A new version of Oracle JDeveloper is also available. This is more or less a patch release to be in sync with Oracle Application Server 10.1.3.5. The bugs fixed are more releated to ADF/Security/BC4J.

Update: This patch only runs on Oracle OC4J application server. There will be a post 10.1.3.5.1 patch set coming that will make the release available for Oracle Weblogic Server 10g.

Tuesday, August 11, 2009

New version of WLS & SOA Available

Oracle WebLogic Server 11gR1 (10.3.2) is now available

OTN

eDelivery
The WLS 11gR1 (10.3.2) product will be surfaced on eDelivery

My Oracle Support
To get WLS 11gR1 10.3.2 Upgrade Installers, got to metalink.oracle.com and select "Patches and Updates".

  • Product or Family (Advanced Search) Product is: "Oracle WebLogic Server"
  • "Release is": "10.3.2.0" (at the very bottom under Oracle WebLogic Server)
  • Select appropriate Platform
  • Additionally, the patch numbers for the WLS 11gR1 (10.3.2) Upgrade Installers are:

  • Patch ID: 9082222 - WLS 11gR1 (10.3.2) Upgrade Installer (win)
  • Patch ID: 9082213 - WLS 11gR1 (10.3.2) Upgrade Installer (linux)
  • Patch ID: 9082202 - WLS 11gR1 (10.3.2) Upgrade Installer (solaris)
  • In Process - WLS 11gR1 (10.3.2) Upgrade Installer (generic)
WLS Documentation
http://download.oracle.com/docs/cd/E15523_01/wls.htm

11gR1 Library
http://download.oracle.com/docs/cd/E15523_01/index.htm

Saturday, August 01, 2009

SOA 11g: Preferences

As we used preferences in BPEL very often, we expeted to use this in 11g as well. But within the BPEL editor and in the SCA editor there is no button to apply preferences. the function ora:getPreference() is available, but were do we apply this preferences.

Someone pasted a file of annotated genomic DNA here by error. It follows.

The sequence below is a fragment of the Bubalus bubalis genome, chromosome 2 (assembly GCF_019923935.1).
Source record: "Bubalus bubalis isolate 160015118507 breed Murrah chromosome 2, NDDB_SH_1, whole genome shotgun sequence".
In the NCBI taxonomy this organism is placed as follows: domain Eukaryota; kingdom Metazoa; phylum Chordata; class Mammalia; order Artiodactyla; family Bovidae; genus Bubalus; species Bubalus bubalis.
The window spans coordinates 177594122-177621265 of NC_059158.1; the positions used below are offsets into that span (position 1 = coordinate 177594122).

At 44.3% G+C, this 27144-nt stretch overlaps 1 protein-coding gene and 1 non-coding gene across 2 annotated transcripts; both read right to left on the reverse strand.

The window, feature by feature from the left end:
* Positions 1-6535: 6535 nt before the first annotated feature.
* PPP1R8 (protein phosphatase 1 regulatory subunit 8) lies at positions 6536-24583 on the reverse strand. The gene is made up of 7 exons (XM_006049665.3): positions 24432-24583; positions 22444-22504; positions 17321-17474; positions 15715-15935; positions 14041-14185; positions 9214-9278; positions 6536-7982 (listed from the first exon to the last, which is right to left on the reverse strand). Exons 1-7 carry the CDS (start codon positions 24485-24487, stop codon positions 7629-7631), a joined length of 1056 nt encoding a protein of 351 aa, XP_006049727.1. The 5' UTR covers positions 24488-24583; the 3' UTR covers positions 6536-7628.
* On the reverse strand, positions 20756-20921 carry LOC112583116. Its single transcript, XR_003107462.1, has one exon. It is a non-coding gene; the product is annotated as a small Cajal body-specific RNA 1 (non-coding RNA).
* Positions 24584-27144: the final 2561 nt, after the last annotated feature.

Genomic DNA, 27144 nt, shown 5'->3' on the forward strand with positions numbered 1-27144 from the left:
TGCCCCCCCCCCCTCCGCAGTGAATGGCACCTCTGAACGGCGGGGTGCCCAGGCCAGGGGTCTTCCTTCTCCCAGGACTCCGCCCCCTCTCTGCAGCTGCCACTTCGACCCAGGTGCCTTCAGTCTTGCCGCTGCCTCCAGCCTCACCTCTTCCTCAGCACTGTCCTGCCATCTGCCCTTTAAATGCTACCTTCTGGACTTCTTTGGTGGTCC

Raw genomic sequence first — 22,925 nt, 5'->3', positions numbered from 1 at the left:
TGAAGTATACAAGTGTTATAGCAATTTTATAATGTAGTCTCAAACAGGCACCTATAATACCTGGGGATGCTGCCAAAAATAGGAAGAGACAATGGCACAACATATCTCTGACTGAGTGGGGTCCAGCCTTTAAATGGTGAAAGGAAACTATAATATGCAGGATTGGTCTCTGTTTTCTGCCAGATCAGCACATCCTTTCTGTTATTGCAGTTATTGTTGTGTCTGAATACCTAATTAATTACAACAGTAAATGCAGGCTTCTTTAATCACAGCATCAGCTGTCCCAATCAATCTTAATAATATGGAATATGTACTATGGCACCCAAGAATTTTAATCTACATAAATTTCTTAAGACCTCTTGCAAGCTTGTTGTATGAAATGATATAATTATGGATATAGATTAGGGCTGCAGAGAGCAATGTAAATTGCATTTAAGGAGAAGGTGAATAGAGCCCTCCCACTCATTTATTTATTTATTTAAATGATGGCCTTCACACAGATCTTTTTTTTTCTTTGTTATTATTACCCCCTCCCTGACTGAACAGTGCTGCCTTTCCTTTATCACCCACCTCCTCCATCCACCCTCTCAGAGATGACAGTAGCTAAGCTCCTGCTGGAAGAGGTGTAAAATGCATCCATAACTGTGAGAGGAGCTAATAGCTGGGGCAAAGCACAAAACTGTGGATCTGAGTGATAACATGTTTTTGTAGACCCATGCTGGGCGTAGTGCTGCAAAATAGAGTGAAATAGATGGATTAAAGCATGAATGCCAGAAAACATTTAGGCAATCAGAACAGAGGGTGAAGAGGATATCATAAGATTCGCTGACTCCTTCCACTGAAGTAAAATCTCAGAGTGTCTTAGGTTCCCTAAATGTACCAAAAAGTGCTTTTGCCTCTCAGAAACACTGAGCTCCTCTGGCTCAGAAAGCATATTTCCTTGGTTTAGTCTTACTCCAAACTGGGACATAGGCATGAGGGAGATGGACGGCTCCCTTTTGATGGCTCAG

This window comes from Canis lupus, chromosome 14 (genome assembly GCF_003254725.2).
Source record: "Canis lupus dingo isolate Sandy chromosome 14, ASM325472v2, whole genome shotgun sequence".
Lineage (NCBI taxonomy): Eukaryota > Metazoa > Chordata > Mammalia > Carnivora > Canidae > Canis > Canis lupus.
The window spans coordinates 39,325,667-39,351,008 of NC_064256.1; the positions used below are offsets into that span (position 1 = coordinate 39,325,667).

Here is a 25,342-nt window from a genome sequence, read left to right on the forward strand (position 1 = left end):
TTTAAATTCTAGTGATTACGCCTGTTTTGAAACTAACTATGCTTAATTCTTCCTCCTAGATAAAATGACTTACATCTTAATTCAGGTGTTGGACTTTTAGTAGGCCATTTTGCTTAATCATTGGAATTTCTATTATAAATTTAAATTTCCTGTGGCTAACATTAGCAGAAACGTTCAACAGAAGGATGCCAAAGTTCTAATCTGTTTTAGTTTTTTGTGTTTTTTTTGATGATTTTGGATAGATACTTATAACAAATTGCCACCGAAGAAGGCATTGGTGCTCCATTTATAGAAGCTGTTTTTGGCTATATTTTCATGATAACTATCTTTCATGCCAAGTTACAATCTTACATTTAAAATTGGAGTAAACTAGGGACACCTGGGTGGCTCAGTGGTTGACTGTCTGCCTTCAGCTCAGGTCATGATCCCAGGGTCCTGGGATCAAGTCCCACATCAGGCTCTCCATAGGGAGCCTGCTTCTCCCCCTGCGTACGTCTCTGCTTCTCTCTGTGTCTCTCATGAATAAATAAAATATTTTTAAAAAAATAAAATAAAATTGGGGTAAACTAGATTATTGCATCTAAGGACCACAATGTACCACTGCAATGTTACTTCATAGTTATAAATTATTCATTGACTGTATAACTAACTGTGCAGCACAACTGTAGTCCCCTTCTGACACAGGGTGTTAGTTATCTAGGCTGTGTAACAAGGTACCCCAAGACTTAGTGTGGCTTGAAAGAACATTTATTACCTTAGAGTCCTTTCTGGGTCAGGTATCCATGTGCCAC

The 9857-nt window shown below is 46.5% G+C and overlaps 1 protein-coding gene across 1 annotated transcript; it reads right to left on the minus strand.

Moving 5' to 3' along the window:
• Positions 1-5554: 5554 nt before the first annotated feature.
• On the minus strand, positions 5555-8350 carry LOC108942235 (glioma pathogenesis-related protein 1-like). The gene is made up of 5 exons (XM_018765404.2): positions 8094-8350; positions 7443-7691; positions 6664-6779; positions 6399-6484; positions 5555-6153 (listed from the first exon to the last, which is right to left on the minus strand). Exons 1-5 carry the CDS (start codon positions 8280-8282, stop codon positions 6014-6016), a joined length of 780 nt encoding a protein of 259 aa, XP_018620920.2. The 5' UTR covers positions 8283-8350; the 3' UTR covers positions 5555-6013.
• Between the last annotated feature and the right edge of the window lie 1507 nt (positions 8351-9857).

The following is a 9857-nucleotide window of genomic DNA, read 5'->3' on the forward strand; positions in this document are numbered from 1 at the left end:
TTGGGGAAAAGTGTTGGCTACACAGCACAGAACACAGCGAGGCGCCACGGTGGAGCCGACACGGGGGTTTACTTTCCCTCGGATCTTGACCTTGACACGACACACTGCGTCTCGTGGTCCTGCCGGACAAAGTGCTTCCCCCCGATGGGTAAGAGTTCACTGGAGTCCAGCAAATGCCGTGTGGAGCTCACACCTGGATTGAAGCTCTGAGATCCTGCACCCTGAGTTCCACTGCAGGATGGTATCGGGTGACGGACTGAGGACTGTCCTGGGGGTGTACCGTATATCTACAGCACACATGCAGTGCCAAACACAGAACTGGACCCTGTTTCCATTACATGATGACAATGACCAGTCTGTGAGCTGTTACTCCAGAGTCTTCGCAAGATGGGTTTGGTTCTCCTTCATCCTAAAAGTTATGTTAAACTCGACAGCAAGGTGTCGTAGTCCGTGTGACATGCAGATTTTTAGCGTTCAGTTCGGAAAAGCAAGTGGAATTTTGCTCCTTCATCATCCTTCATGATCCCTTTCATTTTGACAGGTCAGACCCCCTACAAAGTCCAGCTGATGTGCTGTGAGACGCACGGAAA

The solution is there and writtin in:

http://download.oracle.com/docs/cd/E12839_01/integration.1111/e10224/bp_app_deploydesc.htm#SOASE11121

Preferences can be set at composite level and these preferences are defined at particular levels; BPEL, Partnerlink.

To use BPEL properties defined the properties in composite.xml.

In the composite:

...
<property name="bpel.bpel.preference.myPreference">HelloThere</property>
</component>

In the BPEL file

ora:getPreference(myPreference)

Wednesday, July 15, 2009

SOA 11g: Event driven composites

One of the new features in SOA 11g is the event driven notifications. As the documentation describes it is not about messaging but sending events to the SOA 11g Server. Within a composite (SCA) you are able to define events. These events are described in a name and the payload. The payload is based on a message structure (XSD).

To use this event, the composite to subscribe to this event or use this event for publishing. Using this event can be defined in the mediator.
The mediator can me subsribed to this event or publish an event.

Thinking more in this event behaviour, what is the purpose? Before the 11g release we act on 'events' via queues (AQ / JMS) or via database (Polling) of file system. So why should we use it? This question I was asking myself.... and I found the answer. Apart of the event definition language (EDL) , standardization etc, there is a good reason to use this mechanism by default in your SCA applications.